Neighbors Fight Minnesota RV Park Plans
Developers who propose to establish a campground near the southeast side of Otter Tail Lake in west central Minnesota continue to meet opposition from area lake residents.
The campground, tentatively called Homestead at Otter Tail, would be located near the junction of Highways 5 and 78. Developers are Greg and Beth Swanberg; their plans call for 185 recreational camping units, the Wadena Pioneer Journal reported.
An Environmental Assessment Worksheet (EAW) on the development was recently forwarded to the State Environmental Quality Board.
“These 185 sites will be equivalent of adding 185 lake lots which equals 3.5 miles of lakeshore residents to Otter Tail Lake. The EAW says there will be no effect on the lake? I don’t think so,” said Dan Arnold at a Feb. 11 Otter Tail County Board meeting.
Arnold has a lake home directly across from the proposed campground. He maintains that the EAW does not fully include the compatibility with surrounding neighbors,both lakeshore and working farms.
“This exact item is the No. 1 criteria listed in the Otter Tail County shoreland management ordinance dealing with the granting of conditional use permits,” he said.
Arnold first expressed his concerns during a public hearing in September 2011. At that time, he said he and fellow lakeside property owners were deeply concerned about having 185 camping units on 69 acres of land. He added that the cluster development would alter the entire character of the area.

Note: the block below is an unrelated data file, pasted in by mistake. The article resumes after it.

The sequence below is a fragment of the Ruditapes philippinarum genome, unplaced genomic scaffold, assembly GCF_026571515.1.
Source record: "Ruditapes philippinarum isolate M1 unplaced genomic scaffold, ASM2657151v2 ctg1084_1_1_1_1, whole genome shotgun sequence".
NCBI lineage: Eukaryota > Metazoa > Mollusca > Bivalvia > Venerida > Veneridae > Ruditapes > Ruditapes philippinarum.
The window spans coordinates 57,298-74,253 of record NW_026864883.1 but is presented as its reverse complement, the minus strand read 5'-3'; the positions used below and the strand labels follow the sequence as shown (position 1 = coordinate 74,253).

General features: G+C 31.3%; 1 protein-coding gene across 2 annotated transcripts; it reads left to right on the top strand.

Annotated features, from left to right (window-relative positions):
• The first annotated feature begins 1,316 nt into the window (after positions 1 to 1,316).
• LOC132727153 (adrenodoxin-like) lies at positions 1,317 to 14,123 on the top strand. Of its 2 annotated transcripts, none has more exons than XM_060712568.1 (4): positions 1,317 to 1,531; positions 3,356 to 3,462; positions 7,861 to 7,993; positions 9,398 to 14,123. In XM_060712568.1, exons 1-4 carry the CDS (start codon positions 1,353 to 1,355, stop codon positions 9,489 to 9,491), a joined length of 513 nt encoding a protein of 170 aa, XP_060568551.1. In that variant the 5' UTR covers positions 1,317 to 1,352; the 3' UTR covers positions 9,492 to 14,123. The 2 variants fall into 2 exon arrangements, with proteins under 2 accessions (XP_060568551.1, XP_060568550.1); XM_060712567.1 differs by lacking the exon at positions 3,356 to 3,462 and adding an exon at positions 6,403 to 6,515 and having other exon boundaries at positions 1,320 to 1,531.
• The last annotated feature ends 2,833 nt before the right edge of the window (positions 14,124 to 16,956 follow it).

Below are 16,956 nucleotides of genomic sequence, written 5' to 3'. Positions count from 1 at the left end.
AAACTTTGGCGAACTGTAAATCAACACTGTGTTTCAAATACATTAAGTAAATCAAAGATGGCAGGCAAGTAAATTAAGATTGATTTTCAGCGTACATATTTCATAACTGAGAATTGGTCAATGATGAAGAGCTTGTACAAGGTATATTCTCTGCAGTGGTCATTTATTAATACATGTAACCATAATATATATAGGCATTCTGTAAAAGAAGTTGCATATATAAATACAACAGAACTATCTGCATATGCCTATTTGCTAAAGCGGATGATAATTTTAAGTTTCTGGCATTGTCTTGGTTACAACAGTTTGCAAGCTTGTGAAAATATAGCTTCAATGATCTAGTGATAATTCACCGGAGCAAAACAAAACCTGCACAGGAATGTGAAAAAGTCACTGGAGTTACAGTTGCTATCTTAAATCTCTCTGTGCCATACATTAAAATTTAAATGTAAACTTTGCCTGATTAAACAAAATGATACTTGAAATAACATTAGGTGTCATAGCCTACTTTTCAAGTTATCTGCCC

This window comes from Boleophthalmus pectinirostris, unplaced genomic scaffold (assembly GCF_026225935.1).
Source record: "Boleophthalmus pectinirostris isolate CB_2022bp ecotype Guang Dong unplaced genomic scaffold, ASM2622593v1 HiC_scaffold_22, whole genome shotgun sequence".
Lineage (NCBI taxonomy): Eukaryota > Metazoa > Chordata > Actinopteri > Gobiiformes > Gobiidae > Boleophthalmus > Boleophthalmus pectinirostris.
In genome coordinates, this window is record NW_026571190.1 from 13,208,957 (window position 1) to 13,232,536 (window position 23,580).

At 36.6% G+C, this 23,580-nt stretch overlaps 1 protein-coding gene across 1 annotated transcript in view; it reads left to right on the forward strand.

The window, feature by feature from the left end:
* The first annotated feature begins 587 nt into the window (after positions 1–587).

Others opposed to Homestead at Otter Tail cited traffic congestion, trespassing, excess noise, the negative impact of septic systems for a large group of people, congestion at the nearby public access and other factors.
“It just doesn’t seem like development of a recreational campground is in the best interests of area residents,” said Janet Nermoe, who also spoke during the 2011 public hearing and lives adjacent to the proposed campground. “Negative impacts far outweigh anything positive.”
Nermoe reiterated her concerns to county commissioners last week.
“The petitioners state that their proposal will not affect any lake. However, it certainly will,” she said. “Having an RV park a short distance from Otter Tail Lake is going to be the attraction for this campsite. Campers will have boats and personal watercraft.”
Nermoe also raised the issue of traffic concerns.
“Entrances to Highway 78 are all dangerous even without additional traffic,” she said. “Since this is a major feeder to I-94, there are increasing amounts of traffic and a disaster waiting to happen.”
Nermoe said that County Highway 5 is at the bottom of a hill
“Some lake residents have been told they cannot have a driveway off of Highway 78 because of that hill,” she said. “Proposed restaurants have been told they can’t relocate to Otter Tail Lake along Highway 78 because of their turn being off Highway 78. Now, the petitioner is asking for 185 vehicles to turn off Highway 78 every time they enter this development.”
After the Environmental Quality Board publishes the notice of the completed EAW, there will be a 30-day public comment period. This will run from Feb. 18 to March 20. After that, the proposal will go back to county commissioners for review.
If decision makers do not have enough information, the EAW can be beefed up or the county board could require that an Environmental Impact Statement (EIS) be prepared.